UPS topology choices

Power protection technology supporting desktop computers and workstations differs significantly from the advanced power management systems that protect mission critical equipment. This difference creates a lot of confusion in trying to understand the three basic types of UPSs (Fig. 1):

  • Off-line (system or data loss is an inconvenience)

  • Line-interactive (system or data loss is a serious problem)

  • On-line (system or data loss is unacceptable).

  • Off-line UPS

There are four components in an off-line UPS:

  1. Input surge protection to safeguard the load from high voltage surges/spikes

  2. Battery to power the inverter

  3. Inverter to take dc battery voltage and create ac voltage required to power the equipment

  4. Charger to maintain battery power.

Under normal conditions, the inverter is idle until the input voltage goes above or below a usable level. At that point, the inverter turns on and supplies the load with ac power.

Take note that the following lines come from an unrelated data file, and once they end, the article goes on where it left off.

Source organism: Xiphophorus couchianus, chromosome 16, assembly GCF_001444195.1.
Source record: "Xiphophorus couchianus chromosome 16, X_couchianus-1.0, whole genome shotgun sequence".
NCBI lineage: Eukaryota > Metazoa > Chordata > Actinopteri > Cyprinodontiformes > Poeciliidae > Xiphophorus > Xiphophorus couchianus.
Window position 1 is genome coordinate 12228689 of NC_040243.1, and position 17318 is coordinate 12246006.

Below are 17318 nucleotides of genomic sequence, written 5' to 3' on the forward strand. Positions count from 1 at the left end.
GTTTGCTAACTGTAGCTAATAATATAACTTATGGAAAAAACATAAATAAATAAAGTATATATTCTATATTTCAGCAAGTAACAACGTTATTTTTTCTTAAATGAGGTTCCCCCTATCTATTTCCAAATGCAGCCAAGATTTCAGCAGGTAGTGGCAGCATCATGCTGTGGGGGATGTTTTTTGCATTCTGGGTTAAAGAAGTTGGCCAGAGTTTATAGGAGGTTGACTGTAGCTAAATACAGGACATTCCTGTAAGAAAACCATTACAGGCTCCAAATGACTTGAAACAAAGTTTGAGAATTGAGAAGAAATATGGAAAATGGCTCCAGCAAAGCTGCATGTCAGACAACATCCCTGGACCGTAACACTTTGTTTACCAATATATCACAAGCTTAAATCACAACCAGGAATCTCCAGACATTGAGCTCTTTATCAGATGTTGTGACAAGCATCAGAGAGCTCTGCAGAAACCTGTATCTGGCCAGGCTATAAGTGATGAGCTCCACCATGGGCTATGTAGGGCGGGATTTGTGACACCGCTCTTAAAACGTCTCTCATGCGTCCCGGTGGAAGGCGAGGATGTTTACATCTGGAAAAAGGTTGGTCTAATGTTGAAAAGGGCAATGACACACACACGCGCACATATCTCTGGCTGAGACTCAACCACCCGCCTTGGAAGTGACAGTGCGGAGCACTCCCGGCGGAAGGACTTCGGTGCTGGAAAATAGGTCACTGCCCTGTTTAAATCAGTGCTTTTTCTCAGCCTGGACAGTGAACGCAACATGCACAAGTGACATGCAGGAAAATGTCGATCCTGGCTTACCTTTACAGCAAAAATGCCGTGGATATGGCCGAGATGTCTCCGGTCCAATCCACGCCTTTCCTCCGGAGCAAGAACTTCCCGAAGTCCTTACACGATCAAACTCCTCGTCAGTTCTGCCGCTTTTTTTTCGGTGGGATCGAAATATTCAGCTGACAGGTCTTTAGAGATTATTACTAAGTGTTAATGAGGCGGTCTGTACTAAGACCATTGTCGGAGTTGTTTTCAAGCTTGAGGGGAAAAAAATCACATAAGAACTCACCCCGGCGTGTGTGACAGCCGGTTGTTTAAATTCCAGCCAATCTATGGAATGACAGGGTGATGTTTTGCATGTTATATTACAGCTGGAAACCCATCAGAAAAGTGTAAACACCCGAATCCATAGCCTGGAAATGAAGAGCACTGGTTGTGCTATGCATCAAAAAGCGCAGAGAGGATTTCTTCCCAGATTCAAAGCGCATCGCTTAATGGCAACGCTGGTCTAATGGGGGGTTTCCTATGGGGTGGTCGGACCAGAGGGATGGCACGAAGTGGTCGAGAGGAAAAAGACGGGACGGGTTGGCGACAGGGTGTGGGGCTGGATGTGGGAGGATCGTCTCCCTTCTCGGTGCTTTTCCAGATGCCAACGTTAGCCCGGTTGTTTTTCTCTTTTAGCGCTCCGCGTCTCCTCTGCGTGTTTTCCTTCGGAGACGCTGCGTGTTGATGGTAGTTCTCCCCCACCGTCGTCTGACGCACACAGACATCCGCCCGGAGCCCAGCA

Line-interactive UPS

A line-interactive UPS is similar to an off-line UPS. When it senses an under or over-voltage situation, the line interactive version also requires transfer time for the inverter to turn on and supply power to the load. The main difference between off-line and line-interactive UPS is that a line-interactive, in the stand-by mode, has active voltage regulation.

The primary advantage of a line-interactive over off-line UPS is that it doesn’t use its batteries nearly as often, which extends battery life.

On-line UPS

An on-line UPS has some of the same components as an off-line with a few differences, most notably a rectifier. The rectifier takes ac utility input voltage and changes it to dc voltage to charge the battery and provide dc power to the inverter. Both types have input surge protection, batteries, and inverter components.